Trusted medical advice from the
American Academy of Family Physicians.

Men’s Guide to Preventive Health Care

It is up to us to take charge of our health. Focusing on your physical and mental health can prevent a lot of conditions and injuries that can lead to illness and death. Men have some different health care needs than women. The tips below can help men live long and healthy lives.

Path to improved health

Eat a variety of foods to balance your diet. Vegetables and fruits are key to getting the right nutrients. Include lean protein, such as fish and poultry, and high-fiber foods. Limit your intake of sugar, sodium (salt), and saturated fat.

Men should get at least 150 minutes of moderate activity each week. This could be walking, jogging, bicycling, or swimming. Sports, such as basketball and tennis, count as well. Men also should do exercises to strengthen their muscles. This can lower your risk of falls and injuries. It is especially important as you age. Regular exercise helps to manage your weight. It can reduce your risk of certain conditions and cancer. This includes heart disease, stroke, and diabetes. Increasing your amount of exercise each week can lead to weight loss.

There are other lifestyle changes men should make to maintain their health:

  • Lose weight if you’re overweight.
  • Don’t smoke or use tobacco.
  • Limit how much alcohol you drink. Men should have no more than 2 drinks a day.
  • Protect your skin from the sun.
  • Manage your stress.
  • Practice safe sex.
  • Avoid risky or harmful actions or choices. Extreme sports and stunts increase your chance of injury or death. Wear seatbelts in moving vehicles. Wear helmets when riding bicycles and motorcycles. Always avoid texting while driving.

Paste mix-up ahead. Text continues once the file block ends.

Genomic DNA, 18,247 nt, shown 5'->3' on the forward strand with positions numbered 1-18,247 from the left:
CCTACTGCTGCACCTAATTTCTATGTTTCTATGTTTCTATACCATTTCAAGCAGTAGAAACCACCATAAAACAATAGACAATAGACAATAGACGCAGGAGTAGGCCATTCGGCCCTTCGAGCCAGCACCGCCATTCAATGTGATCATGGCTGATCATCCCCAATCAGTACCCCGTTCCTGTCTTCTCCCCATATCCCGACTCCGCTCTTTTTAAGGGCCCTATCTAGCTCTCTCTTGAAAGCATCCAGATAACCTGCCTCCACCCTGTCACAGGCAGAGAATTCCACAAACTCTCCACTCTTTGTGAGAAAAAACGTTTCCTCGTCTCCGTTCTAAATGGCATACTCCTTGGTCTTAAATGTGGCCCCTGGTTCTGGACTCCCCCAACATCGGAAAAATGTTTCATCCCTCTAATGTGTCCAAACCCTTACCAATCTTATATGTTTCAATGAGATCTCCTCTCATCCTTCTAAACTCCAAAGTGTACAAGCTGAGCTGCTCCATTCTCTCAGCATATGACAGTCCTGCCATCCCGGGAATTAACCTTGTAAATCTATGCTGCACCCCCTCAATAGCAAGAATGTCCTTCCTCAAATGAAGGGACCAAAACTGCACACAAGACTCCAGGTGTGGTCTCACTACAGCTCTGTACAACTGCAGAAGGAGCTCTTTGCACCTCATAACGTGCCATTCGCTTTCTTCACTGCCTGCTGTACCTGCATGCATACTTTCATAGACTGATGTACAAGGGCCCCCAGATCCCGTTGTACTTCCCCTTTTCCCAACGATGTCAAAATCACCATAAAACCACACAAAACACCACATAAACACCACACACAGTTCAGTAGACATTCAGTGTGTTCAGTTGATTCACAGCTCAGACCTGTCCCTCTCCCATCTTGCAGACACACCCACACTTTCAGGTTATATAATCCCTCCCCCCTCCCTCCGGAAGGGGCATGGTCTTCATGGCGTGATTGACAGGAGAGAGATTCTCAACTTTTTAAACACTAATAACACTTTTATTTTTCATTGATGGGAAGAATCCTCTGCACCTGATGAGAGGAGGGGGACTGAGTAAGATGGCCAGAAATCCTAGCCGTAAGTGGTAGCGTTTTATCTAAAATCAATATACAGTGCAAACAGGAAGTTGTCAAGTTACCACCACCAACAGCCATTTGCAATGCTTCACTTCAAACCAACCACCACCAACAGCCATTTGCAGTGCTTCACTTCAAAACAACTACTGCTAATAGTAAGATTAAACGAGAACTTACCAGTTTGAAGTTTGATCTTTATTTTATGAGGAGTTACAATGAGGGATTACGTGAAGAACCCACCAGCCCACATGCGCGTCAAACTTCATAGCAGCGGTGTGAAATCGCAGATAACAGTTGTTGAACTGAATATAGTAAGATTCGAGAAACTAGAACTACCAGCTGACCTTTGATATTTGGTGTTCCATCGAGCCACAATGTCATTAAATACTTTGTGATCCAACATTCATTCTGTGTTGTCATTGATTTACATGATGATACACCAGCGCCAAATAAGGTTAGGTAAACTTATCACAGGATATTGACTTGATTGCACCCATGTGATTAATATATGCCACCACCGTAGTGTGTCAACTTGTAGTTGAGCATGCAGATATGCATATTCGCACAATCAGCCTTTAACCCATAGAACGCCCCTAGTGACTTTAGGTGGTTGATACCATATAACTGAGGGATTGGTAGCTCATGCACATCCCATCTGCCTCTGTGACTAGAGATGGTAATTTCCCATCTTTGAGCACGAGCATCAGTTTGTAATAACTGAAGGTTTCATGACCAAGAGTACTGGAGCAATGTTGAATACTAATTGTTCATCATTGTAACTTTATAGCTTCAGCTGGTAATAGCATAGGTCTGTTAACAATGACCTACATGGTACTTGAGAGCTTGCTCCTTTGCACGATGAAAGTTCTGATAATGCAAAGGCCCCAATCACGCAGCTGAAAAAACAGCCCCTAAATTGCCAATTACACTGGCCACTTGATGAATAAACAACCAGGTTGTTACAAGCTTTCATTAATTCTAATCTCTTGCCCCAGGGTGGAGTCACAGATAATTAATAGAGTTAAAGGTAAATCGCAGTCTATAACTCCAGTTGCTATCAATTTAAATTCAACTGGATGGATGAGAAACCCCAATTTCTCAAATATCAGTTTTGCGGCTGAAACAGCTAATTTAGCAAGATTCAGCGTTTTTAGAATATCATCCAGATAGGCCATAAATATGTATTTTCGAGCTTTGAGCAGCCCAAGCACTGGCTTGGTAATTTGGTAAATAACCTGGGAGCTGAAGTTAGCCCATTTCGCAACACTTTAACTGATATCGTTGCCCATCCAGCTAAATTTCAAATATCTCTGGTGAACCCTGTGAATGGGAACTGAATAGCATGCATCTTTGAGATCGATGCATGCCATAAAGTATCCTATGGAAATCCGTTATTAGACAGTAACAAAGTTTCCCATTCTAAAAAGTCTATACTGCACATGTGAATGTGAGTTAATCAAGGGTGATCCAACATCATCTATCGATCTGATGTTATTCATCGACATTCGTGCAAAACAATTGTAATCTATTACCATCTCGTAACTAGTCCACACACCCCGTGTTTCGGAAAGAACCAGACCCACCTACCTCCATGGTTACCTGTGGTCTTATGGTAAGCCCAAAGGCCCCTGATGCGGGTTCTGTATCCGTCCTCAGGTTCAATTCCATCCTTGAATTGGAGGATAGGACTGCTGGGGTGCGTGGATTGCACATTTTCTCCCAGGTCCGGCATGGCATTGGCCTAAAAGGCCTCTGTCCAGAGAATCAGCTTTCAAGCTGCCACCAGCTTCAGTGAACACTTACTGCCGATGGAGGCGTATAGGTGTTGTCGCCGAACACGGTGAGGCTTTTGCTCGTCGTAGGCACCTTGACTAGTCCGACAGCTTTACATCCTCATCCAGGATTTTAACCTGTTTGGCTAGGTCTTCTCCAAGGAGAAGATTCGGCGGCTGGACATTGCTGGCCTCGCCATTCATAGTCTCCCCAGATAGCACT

It is also important to consider mental health. To start, you should manage your stress levels. If you become anxious or depressed, get help right away. Treatment, in the form of therapy, medicine, and a support system, can improve your condition. If you have suicidal thoughts, call 911 or 1-800-273-8255. The National Suicide Prevention Lifeline is open all day, every day.

Things to consider

Diet and exercise play big roles in your day-to-day health. They can help lower blood pressure and levels of bad cholesterol. However, preventive health care is more than that. It is about listening to your body and knowing how to prevent disease. The goal is to manage your health in a way that avoids health issues or catches them before they start.

One way to go about this is to see your primary care doctor at least once a year for a routine checkup. You should not visit your doctor only when you are ill. Another way is to stay on top of shots and screenings. Shots keep your immune system strong. Screenings find problems early on and can lead to more successful outcomes. Below are some examples of shots and screenings for men. Talk to your doctor about other needs based on your health and family history.

  • Every 6 to 12 months, get dental and eye exams.
  • Every year, get a flu vaccine.
  • Every 1 to 2 years, get your blood pressure checked. Talk to your doctor about how often you should have your cholesterol levels tested. The results can help predict and prevent your risk of heart disease and diabetes.
  • As an adult, get the Tdap shot. This protects against tetanus, diphtheria, and pertussis (whooping cough). Every 10 years after that, get the Td booster vaccine.
  • Starting at age 50, get regular tests for colon cancer.
  • Around age 60, get vaccinated for conditions, such as shingles and pneumonia.

Health insurance plans cover preventive health care. This includes most screenings, shots, and visits. If you have a health issue, follow your doctor’s treatment orders. They aim to relieve or remove symptoms and prevent the issue from getting worse.

Questions to ask your doctor

  • What is the purpose of preventive health care?
  • How do I know which shots and screenings to get, and when?
  • How do I know what preventive services my health insurance pays for?
  • Should I take any medicines, vitamins, or supplements to prevent illness or injury?


National Institutes of Health, MedlinePlus: Health Screening for Men

Office of Disease Prevention and Health Promotion: Men: Eat Right, Stay Healthy

United States Department of Agriculture:

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